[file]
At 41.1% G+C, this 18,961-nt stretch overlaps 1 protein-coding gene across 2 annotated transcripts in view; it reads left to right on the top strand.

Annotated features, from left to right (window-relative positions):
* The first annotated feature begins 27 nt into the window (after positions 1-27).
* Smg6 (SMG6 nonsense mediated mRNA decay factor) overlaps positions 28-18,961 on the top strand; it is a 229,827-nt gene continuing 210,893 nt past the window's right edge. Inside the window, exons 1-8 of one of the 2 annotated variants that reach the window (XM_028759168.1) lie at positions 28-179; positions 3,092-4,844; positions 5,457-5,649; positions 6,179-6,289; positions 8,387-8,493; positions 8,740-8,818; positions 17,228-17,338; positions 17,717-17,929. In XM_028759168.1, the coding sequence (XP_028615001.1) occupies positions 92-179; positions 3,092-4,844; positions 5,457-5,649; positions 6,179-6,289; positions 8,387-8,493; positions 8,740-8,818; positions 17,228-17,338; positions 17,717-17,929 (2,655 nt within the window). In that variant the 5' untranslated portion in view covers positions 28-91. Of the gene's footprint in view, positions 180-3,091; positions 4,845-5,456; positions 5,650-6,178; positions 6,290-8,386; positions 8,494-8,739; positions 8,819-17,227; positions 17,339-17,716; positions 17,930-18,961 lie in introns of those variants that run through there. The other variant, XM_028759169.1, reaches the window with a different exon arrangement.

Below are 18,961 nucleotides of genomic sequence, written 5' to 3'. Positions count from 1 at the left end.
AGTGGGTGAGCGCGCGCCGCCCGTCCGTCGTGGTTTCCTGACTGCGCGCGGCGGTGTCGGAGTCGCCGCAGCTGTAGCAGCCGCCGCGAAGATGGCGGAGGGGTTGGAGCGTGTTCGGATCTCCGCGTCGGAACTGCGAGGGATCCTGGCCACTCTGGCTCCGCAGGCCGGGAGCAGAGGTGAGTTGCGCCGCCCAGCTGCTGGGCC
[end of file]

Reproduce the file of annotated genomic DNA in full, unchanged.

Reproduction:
At 41.1% G+C, this 18,961-nt stretch overlaps 1 protein-coding gene across 2 annotated transcripts in view; it reads left to right on the top strand.

Annotated features, from left to right (window-relative positions):
* The first annotated feature begins 27 nt into the window (after positions 1-27).
* Smg6 (SMG6 nonsense mediated mRNA decay factor) overlaps positions 28-18,961 on the top strand; it is a 229,827-nt gene continuing 210,893 nt past the window's right edge. Inside the window, exons 1-8 of one of the 2 annotated variants that reach the window (XM_028759168.1) lie at positions 28-179; positions 3,092-4,844; positions 5,457-5,649; positions 6,179-6,289; positions 8,387-8,493; positions 8,740-8,818; positions 17,228-17,338; positions 17,717-17,929. In XM_028759168.1, the coding sequence (XP_028615001.1) occupies positions 92-179; positions 3,092-4,844; positions 5,457-5,649; positions 6,179-6,289; positions 8,387-8,493; positions 8,740-8,818; positions 17,228-17,338; positions 17,717-17,929 (2,655 nt within the window). In that variant the 5' untranslated portion in view covers positions 28-91. Of the gene's footprint in view, positions 180-3,091; positions 4,845-5,456; positions 5,650-6,178; positions 6,290-8,386; positions 8,494-8,739; positions 8,819-17,227; positions 17,339-17,716; positions 17,930-18,961 lie in introns of those variants that run through there. The other variant, XM_028759169.1, reaches the window with a different exon arrangement.

Below are 18,961 nucleotides of genomic sequence, written 5' to 3'. Positions count from 1 at the left end.
AGTGGGTGAGCGCGCGCCGCCCGTCCGTCGTGGTTTCCTGACTGCGCGCGGCGGTGTCGGAGTCGCCGCAGCTGTAGCAGCCGCCGCGAAGATGGCGGAGGGGTTGGAGCGTGTTCGGATCTCCGCGTCGGAACTGCGAGGGATCCTGGCCACTCTGGCTCCGCAGGCCGGGAGCAGAGGTGAGTTGCGCCGCCCAGCTGCTGGGCC